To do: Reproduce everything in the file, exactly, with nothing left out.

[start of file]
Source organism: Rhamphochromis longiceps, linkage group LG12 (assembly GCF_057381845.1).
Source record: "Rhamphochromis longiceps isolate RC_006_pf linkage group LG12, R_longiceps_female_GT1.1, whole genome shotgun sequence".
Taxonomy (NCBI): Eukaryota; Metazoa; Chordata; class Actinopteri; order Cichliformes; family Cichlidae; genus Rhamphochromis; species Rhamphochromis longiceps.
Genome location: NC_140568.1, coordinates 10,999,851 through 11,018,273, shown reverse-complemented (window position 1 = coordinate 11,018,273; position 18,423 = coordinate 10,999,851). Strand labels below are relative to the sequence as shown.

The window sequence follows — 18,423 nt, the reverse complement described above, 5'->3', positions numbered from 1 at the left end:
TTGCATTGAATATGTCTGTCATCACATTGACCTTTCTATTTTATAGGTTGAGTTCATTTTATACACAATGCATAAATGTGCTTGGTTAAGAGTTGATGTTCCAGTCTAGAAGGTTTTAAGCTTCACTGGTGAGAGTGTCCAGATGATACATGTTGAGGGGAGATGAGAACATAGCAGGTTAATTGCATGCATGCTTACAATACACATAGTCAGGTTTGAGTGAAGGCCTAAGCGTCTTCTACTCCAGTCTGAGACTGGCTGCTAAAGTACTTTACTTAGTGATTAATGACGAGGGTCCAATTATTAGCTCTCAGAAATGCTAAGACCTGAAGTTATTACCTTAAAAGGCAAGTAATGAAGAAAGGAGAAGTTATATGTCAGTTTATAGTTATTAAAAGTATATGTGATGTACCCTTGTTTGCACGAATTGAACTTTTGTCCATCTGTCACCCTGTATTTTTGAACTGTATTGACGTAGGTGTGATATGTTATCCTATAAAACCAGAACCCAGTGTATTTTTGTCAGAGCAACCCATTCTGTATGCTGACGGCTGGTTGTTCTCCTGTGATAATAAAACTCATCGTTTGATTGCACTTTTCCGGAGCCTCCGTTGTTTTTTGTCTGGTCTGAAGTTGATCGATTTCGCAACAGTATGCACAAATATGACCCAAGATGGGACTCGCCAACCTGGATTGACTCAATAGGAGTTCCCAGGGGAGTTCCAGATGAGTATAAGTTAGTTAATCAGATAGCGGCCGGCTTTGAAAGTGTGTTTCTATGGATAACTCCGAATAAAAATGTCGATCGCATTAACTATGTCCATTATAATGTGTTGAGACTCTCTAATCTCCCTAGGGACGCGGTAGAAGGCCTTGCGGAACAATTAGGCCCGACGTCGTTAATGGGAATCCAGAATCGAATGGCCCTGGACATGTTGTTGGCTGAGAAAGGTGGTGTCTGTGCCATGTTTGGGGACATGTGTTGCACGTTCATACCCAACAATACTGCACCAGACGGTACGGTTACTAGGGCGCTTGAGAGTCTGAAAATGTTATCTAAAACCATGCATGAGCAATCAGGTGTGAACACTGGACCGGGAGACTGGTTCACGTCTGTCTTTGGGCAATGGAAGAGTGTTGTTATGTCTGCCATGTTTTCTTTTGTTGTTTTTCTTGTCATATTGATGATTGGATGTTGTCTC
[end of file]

Source organism: Rhamphochromis longiceps, linkage group LG12 (assembly GCF_057381845.1).
Source record: "Rhamphochromis longiceps isolate RC_006_pf linkage group LG12, R_longiceps_female_GT1.1, whole genome shotgun sequence".
Taxonomy (NCBI): Eukaryota; Metazoa; Chordata; class Actinopteri; order Cichliformes; family Cichlidae; genus Rhamphochromis; species Rhamphochromis longiceps.
Genome location: NC_140568.1, coordinates 10,999,851 through 11,018,273, shown reverse-complemented (window position 1 = coordinate 11,018,273; position 18,423 = coordinate 10,999,851). Strand labels below are relative to the sequence as shown.

The window sequence follows — 18,423 nt, the reverse complement described above, 5'->3', positions numbered from 1 at the left end:
TTGCATTGAATATGTCTGTCATCACATTGACCTTTCTATTTTATAGGTTGAGTTCATTTTATACACAATGCATAAATGTGCTTGGTTAAGAGTTGATGTTCCAGTCTAGAAGGTTTTAAGCTTCACTGGTGAGAGTGTCCAGATGATACATGTTGAGGGGAGATGAGAACATAGCAGGTTAATTGCATGCATGCTTACAATACACATAGTCAGGTTTGAGTGAAGGCCTAAGCGTCTTCTACTCCAGTCTGAGACTGGCTGCTAAAGTACTTTACTTAGTGATTAATGACGAGGGTCCAATTATTAGCTCTCAGAAATGCTAAGACCTGAAGTTATTACCTTAAAAGGCAAGTAATGAAGAAAGGAGAAGTTATATGTCAGTTTATAGTTATTAAAAGTATATGTGATGTACCCTTGTTTGCACGAATTGAACTTTTGTCCATCTGTCACCCTGTATTTTTGAACTGTATTGACGTAGGTGTGATATGTTATCCTATAAAACCAGAACCCAGTGTATTTTTGTCAGAGCAACCCATTCTGTATGCTGACGGCTGGTTGTTCTCCTGTGATAATAAAACTCATCGTTTGATTGCACTTTTCCGGAGCCTCCGTTGTTTTTTGTCTGGTCTGAAGTTGATCGATTTCGCAACAGTATGCACAAATATGACCCAAGATGGGACTCGCCAACCTGGATTGACTCAATAGGAGTTCCCAGGGGAGTTCCAGATGAGTATAAGTTAGTTAATCAGATAGCGGCCGGCTTTGAAAGTGTGTTTCTATGGATAACTCCGAATAAAAATGTCGATCGCATTAACTATGTCCATTATAATGTGTTGAGACTCTCTAATCTCCCTAGGGACGCGGTAGAAGGCCTTGCGGAACAATTAGGCCCGACGTCGTTAATGGGAATCCAGAATCGAATGGCCCTGGACATGTTGTTGGCTGAGAAAGGTGGTGTCTGTGCCATGTTTGGGGACATGTGTTGCACGTTCATACCCAACAATACTGCACCAGACGGTACGGTTACTAGGGCGCTTGAGAGTCTGAAAATGTTATCTAAAACCATGCATGAGCAATCAGGTGTGAACACTGGACCGGGAGACTGGTTCACGTCTGTCTTTGGGCAATGGAAGAGTGTTGTTATGTCTGCCATGTTTTCTTTTGTTGTTTTTCTTGTCATATTGATGATTGGATGTTGTCTC